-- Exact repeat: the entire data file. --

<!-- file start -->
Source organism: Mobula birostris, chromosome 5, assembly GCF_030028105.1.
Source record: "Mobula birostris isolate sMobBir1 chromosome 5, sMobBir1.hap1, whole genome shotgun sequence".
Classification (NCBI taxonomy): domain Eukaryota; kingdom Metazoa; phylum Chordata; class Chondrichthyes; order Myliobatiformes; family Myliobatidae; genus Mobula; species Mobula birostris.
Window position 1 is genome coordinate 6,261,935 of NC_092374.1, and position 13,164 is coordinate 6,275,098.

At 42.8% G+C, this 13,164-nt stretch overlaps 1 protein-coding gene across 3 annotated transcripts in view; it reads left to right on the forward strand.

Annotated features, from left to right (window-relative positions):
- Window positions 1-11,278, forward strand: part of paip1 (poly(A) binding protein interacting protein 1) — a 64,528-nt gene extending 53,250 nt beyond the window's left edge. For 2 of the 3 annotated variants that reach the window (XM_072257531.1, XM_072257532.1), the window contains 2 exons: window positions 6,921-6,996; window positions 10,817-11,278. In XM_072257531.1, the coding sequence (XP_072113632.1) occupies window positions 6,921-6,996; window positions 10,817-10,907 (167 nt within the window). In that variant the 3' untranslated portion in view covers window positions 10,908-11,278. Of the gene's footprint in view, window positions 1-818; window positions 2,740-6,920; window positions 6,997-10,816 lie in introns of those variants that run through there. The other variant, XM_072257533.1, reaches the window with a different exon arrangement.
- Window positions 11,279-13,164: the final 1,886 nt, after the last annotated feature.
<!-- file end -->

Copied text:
Source organism: Mobula birostris, chromosome 5, assembly GCF_030028105.1.
Source record: "Mobula birostris isolate sMobBir1 chromosome 5, sMobBir1.hap1, whole genome shotgun sequence".
Classification (NCBI taxonomy): domain Eukaryota; kingdom Metazoa; phylum Chordata; class Chondrichthyes; order Myliobatiformes; family Myliobatidae; genus Mobula; species Mobula birostris.
Window position 1 is genome coordinate 6,261,935 of NC_092374.1, and position 13,164 is coordinate 6,275,098.

At 42.8% G+C, this 13,164-nt stretch overlaps 1 protein-coding gene across 3 annotated transcripts in view; it reads left to right on the forward strand.

Annotated features, from left to right (window-relative positions):
- Window positions 1-11,278, forward strand: part of paip1 (poly(A) binding protein interacting protein 1) — a 64,528-nt gene extending 53,250 nt beyond the window's left edge. For 2 of the 3 annotated variants that reach the window (XM_072257531.1, XM_072257532.1), the window contains 2 exons: window positions 6,921-6,996; window positions 10,817-11,278. In XM_072257531.1, the coding sequence (XP_072113632.1) occupies window positions 6,921-6,996; window positions 10,817-10,907 (167 nt within the window). In that variant the 3' untranslated portion in view covers window positions 10,908-11,278. Of the gene's footprint in view, window positions 1-818; window positions 2,740-6,920; window positions 6,997-10,816 lie in introns of those variants that run through there. The other variant, XM_072257533.1, reaches the window with a different exon arrangement.
- Window positions 11,279-13,164: the final 1,886 nt, after the last annotated feature.